How many have YOU been to?
1. Dinan (Côtes-d'Armor)
For a real taste of Breton culture, Dinan is the place to go. With cobblestoned streets,1.8 miles of stone ramparts and beautifully preserved 13th century architecture (particularly visible in Place des Merciers of the Old Town) a trip here is like a step back in time.
For those that can make it up the 158 steps of the clocktower, the view from the top over the medieval town and the surrounding area should not be missed.
Try to coincide a visit with the Fête des Remparts (medieval festival) during the final weekend of July.
2. Rochefort-en-Terre (Morbihan)
Photo: Francis Théveneau/Flickr
Perched on a rocky hill overlooking the river Arz, Rochefort-en-Terre is a quaint Breton town with only 697 habitants.
Famous for its impressive flower arrangements, gothic buildings and Renaissance homes, Rochefort-en-Terre also has to its name a fine fortified medieval château.
Named France's favorite village in 2016, Rochefort’s quiet streets are bound to get noisier soon – but if the town is too busy you can always escape for a hike in the surrounding countryside.
3. Étretat (Seine-Maritime)
Photo: Mathieu Brient/Flickr
A picturesque town on the Normandy coast, Étretat was a much-loved subject of the nineteenth-century Impressionists and is now a popular seaside getaway.
Monet was enchanted by its rugged backdrop and returned many times to paint the famous Étretat cliffs – beaten by the sea into dramatic arched and needle forms – which loom grandly over the English Channel.
The perfect starting place for windswept walks and an ice cream on the beach.
4. Arbois (Jura)
Found in the very rural Franche-Comté region in eastern France, Arbois is a must for wine lovers.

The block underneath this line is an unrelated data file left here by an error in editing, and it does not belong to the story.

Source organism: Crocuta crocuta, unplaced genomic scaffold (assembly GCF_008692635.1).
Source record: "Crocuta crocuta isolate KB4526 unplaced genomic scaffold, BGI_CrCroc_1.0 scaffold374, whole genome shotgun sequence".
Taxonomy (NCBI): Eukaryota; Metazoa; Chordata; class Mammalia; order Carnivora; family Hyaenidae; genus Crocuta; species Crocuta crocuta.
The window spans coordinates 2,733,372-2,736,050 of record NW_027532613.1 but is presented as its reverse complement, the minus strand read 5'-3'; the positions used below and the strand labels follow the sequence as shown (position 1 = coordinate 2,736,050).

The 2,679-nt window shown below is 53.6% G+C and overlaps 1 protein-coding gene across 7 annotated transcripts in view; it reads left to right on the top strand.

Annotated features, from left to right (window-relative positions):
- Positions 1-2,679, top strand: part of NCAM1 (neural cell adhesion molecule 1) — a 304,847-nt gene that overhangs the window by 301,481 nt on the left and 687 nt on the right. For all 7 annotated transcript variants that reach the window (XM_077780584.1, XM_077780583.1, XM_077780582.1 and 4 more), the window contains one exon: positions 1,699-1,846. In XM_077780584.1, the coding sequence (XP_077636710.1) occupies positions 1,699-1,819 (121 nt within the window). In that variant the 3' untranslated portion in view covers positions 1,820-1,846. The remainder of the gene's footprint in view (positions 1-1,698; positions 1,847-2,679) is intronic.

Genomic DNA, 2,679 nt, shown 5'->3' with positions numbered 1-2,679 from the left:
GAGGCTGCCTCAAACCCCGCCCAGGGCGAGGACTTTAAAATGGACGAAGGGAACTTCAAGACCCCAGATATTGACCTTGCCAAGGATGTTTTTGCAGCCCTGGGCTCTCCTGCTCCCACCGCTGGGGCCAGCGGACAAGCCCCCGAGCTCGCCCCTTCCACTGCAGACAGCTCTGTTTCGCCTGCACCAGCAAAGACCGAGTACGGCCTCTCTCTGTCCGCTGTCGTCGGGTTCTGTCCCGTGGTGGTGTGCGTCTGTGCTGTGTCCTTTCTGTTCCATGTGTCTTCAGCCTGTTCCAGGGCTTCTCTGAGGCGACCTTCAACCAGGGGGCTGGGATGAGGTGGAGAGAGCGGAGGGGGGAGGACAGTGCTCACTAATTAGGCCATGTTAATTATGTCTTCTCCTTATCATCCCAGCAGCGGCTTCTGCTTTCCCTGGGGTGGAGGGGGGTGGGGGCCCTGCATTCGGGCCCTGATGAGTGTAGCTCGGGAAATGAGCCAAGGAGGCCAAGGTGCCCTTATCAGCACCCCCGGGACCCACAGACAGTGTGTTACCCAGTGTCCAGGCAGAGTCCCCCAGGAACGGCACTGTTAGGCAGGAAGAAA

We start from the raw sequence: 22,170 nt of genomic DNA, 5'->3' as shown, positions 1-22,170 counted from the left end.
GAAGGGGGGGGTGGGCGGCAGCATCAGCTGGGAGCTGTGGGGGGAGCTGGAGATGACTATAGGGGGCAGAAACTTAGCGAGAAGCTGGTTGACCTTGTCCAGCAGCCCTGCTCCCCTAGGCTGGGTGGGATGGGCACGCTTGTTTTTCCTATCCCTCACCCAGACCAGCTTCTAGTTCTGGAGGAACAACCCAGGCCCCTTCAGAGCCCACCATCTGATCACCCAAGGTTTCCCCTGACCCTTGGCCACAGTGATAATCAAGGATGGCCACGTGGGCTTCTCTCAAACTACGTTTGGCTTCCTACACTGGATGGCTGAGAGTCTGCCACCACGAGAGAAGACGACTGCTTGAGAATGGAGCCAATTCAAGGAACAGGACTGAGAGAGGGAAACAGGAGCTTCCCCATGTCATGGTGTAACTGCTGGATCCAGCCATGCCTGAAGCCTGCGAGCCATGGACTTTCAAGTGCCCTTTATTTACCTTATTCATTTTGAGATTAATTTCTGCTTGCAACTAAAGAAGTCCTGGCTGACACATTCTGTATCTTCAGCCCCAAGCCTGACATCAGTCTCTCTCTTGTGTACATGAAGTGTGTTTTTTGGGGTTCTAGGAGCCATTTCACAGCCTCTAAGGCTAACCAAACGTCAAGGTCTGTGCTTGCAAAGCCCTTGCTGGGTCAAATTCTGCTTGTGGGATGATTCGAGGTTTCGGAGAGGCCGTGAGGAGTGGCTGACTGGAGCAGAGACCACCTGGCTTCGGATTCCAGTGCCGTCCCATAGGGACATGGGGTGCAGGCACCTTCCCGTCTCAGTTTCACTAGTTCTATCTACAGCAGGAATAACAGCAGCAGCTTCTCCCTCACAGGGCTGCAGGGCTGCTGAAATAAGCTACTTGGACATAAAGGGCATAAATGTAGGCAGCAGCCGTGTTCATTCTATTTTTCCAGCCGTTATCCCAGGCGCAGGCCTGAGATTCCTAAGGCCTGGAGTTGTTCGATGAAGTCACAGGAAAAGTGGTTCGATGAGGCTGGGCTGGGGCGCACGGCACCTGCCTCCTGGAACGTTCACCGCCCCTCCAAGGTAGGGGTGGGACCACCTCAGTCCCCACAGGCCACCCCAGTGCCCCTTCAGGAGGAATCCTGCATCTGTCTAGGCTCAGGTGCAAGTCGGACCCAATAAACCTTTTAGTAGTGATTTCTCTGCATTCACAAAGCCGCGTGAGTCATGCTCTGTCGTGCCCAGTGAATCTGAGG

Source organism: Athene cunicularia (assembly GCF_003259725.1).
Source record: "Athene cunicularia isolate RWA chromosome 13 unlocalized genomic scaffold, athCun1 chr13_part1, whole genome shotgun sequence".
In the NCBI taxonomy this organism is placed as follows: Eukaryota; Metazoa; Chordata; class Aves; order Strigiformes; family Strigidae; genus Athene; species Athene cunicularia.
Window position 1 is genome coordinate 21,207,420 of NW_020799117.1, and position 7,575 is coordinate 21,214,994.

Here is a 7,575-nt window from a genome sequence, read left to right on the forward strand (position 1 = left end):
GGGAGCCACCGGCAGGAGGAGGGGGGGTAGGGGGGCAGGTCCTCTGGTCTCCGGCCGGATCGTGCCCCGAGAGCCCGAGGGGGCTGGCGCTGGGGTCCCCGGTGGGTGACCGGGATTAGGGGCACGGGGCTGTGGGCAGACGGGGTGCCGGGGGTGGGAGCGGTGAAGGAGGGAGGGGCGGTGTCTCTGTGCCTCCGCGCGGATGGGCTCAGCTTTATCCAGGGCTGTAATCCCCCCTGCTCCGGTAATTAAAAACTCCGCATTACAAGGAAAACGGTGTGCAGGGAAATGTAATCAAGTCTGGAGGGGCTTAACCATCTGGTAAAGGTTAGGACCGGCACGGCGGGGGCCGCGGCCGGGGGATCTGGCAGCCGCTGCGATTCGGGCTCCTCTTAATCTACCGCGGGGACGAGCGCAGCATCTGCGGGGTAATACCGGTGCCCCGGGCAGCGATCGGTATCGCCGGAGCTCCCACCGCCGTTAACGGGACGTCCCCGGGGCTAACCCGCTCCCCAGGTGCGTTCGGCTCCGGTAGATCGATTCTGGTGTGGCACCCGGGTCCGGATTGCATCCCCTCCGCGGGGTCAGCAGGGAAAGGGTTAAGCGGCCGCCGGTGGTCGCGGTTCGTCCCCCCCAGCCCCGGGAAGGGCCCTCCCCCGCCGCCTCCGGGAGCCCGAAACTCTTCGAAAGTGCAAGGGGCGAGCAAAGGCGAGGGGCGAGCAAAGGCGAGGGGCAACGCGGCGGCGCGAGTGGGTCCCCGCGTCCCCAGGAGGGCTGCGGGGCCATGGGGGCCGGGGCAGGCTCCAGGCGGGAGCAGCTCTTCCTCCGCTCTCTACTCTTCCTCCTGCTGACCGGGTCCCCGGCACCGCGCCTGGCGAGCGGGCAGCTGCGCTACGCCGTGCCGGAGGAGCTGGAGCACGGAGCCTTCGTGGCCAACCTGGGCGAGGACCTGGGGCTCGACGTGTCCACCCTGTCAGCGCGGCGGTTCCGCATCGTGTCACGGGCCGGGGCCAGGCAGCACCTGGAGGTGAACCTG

It prides itself on having the vineyard with the very first AOC (appellation d'origine contrôlée) wines of France, designated in May of 1936.
It's the ideal place for those looking to sip their wine while breathing crisp mountain air yet avoiding the hoards of tourists who flock to the Alps over the summer months.
5. Eguisheim (Haut-Rhin)
Photo: Tambako the Jaguar/Flickr
6. Sainte-Enimie (Lozère)
This small town, nestled at the top of the Gorges du Tarn in southern France, dates back to the 7th century. The limestone houses and cobbled streets descend in tiers from the foot of an ex-Benedictine monastery.
Legend has it that the town takes its name from a princess, Enimie, who was cured of leprosy by the water from the spring in the village. Ask any resident and you'll find that these tales are still alive in local lore.
As if the fountain of youth weren't enough, the area is also famous for its vulture and eagle spotting — you can head to the Vulture lookout to spot birds of prey unique to the region that migrate each year from Africa.
7. Saint-Émilion (Gironde)
Photo: Georges-adrien Carcanis/Flickr
Surrounded by vineyards, Saint-Émilion is best known as the centre of the Bordeaux wine region that bears its name.
Wine-tasting is obviously essential, but if you’re here for more than grapes, the Cordeliers Cloister, Château du Roi and Catacombs are all well worth a visit. The city is steeped in history and is a UNESCO world heritage site, so expect impeccably preserved buildings, all built from a beautiful yellow limestone.
8. Cordes-sur-Ciel (Tarn)
Photo: Thierry Ilansades/Flickr
When the valleys below are shrouded in mist, the hilltop town of Cordes-sur-Ciel appears to be sitting upon the sky – hence its magical name.
With its fortifications, gothic buildings, medieval gateways and chapels, Cordes-sur-Ciel has a time-warp feel, and this effect is amplified in July when the Grand Falconer’s Festival opens and the streets fill with people in medieval garb.